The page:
Patriarchy is a dominance hierarchy. The opposite of a dominance hierarchy is a partnership-oriented system, not another dominance hierarchy that has different people in power.
The fact that you don’t seem to understand this indicates that you don’t actually know what the term patriarchy means. Patriarchy is not really about bad men oppressing women. It’s an entire social system that harms men as well. And no, it’s not what we have around the entire world, and it’s only been a part of the human condition for the past 10K years or less.
The Opposite of a Patriarchal Dominance Hierarchy
What would an egalitarian partnership-oriented society look like?
For the purposes of being able to compare, let’s look at what the components of a patriarchal dominance hierarchy are:
- In a pyramid-shaped hierarchy with only a few elites at the apex, you must constantly dominate or risk being dominated. If you don’t win, you lose.
- When patriarchy began about 6–9 K years ago, it brought not only stratification between men and women but in the larger society as well. For the first time, we had social castes and elites. People must know and conform to their place in the social stratification.
- The rules of that stratification are enforced through creating fear, the threat of pain, coercion, bullying and the ostracization of those who will not comply. Men who are not at the apex of the pyramid are also subject to this abusive behavior and are expected to accept it, although they are allowed to abuse those below them in the hierarchy.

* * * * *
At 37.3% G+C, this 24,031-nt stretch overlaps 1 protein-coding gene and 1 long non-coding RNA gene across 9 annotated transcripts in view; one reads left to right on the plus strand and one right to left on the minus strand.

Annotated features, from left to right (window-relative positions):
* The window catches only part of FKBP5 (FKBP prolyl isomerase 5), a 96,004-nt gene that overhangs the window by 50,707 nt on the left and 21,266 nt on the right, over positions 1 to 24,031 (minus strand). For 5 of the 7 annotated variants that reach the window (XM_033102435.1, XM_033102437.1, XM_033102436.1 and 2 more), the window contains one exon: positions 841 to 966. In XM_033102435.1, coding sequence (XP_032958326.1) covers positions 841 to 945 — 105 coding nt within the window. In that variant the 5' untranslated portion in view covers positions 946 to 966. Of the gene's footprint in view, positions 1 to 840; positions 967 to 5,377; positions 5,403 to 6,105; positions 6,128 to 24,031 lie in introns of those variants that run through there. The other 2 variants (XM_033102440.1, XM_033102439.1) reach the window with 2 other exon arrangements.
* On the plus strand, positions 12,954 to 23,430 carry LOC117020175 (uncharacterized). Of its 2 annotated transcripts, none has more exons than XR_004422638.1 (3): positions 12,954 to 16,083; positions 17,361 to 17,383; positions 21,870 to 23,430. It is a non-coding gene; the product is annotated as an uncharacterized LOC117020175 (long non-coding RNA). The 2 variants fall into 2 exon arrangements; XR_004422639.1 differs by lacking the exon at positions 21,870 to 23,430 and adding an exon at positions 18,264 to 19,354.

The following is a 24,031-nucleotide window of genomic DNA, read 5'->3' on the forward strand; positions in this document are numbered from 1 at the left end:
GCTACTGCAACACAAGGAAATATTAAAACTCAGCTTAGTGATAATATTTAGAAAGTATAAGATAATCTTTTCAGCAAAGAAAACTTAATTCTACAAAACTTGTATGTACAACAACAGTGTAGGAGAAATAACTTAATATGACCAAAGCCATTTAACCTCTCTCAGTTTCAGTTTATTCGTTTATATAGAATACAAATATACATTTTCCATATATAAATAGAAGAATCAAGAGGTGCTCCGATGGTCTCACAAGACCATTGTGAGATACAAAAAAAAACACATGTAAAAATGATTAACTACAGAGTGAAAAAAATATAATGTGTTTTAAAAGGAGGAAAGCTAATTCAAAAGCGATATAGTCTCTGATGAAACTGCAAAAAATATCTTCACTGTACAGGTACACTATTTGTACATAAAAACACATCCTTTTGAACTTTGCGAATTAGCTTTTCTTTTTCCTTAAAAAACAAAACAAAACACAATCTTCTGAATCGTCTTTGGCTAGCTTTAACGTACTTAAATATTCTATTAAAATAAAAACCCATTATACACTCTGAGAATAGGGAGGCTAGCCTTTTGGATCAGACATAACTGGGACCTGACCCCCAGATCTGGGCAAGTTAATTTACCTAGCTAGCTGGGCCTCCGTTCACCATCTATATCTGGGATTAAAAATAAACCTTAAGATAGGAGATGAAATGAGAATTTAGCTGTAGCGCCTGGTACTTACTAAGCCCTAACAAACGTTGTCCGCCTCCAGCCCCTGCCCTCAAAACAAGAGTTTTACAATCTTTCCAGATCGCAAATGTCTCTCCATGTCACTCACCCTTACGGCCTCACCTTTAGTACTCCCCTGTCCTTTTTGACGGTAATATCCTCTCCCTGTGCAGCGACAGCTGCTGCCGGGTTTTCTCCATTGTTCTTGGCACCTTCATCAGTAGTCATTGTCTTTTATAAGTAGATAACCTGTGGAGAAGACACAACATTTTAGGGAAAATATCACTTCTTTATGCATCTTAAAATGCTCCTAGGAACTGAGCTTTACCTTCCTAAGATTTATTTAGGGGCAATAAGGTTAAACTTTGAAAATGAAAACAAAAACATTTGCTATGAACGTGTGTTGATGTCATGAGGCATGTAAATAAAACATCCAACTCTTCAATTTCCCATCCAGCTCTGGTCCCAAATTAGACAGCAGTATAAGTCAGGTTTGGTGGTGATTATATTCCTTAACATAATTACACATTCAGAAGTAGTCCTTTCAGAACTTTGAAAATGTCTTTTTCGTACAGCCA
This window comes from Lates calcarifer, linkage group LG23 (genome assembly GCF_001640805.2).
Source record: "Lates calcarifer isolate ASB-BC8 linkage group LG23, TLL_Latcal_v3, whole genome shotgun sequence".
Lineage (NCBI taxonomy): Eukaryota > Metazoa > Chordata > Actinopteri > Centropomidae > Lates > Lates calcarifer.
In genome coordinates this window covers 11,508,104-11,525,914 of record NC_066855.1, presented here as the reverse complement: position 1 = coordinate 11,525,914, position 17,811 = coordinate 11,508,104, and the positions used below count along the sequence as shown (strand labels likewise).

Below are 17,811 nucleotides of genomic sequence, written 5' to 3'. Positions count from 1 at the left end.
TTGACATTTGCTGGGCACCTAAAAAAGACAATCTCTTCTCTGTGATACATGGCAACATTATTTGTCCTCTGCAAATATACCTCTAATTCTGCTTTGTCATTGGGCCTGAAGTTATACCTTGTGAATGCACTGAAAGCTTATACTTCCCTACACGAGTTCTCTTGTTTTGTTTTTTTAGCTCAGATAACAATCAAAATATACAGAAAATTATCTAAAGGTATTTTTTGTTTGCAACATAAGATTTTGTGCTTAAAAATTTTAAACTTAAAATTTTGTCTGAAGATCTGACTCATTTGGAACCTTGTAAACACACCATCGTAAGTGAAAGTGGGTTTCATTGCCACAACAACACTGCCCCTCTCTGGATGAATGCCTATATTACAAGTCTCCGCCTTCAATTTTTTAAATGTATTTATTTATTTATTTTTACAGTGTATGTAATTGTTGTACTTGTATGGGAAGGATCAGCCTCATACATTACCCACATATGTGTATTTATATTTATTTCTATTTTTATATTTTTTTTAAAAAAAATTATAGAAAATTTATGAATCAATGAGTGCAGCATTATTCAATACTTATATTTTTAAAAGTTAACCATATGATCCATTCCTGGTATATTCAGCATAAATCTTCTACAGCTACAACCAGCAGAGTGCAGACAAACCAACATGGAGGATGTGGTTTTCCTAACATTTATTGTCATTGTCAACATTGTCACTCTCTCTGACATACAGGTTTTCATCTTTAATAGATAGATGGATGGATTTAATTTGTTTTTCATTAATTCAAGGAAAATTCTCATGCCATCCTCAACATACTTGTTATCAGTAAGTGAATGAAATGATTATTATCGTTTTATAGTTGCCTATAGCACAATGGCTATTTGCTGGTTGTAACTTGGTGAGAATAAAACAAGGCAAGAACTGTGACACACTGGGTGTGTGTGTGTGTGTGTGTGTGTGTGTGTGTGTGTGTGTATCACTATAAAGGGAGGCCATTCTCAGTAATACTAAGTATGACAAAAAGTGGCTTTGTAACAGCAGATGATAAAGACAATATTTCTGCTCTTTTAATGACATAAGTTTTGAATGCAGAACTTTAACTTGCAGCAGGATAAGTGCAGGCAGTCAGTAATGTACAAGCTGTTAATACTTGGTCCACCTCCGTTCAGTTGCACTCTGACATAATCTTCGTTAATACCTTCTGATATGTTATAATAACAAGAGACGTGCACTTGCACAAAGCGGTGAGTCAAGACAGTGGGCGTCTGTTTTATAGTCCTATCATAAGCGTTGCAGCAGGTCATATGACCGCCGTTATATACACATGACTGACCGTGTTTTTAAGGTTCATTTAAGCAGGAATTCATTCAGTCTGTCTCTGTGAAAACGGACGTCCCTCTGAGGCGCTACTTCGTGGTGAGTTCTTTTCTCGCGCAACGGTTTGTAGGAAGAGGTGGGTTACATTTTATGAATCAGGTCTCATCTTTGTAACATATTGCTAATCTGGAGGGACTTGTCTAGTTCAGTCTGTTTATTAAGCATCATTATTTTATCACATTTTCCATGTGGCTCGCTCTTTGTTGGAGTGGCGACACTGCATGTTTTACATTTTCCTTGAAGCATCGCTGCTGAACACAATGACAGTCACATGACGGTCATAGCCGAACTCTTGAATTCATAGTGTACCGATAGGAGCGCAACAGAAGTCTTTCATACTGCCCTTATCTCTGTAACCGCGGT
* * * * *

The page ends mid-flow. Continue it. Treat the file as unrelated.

- Boys and men must never embody anything remotely feminine because anything female is lower down the dominance hierarchy and is therefore less than. For example, men who have sex with men are like women, so they deserve to be harassed and punished for not conforming to established gender norms.
- Traits that are considered masculine like control, competitiveness, and stoicism are more desirable for everyone than traits that are considered feminine like empathy, nurturance, and cooperation.
- Those who have historically held power maintain it through overt as well as more subtle means. For example, racial segregation laws were overt, but after their repeal, many of the same mechanisms for keeping black people in their place were still observed through custom rather than law.
Hierarchies of actualization are employed in partnership-oriented structures to create cohesion and order in a way that is not based in intimidation or for the purposes of maintaining top-down rankings. “Egalitarian and equitable adult relations are the norm. Parenting is not authoritarian but authoritative. Beliefs and stories present empathic, mutually beneficial, nonviolent relations as normal, moral, and desirable.” This is in contrast to the domination stories that “justify and idealize domination and violence, which are deemed inevitable, moral, and desirable.” Such is the case in the state, the family and the workplace, as well as all other aspects of society. The Center for Partnership Studies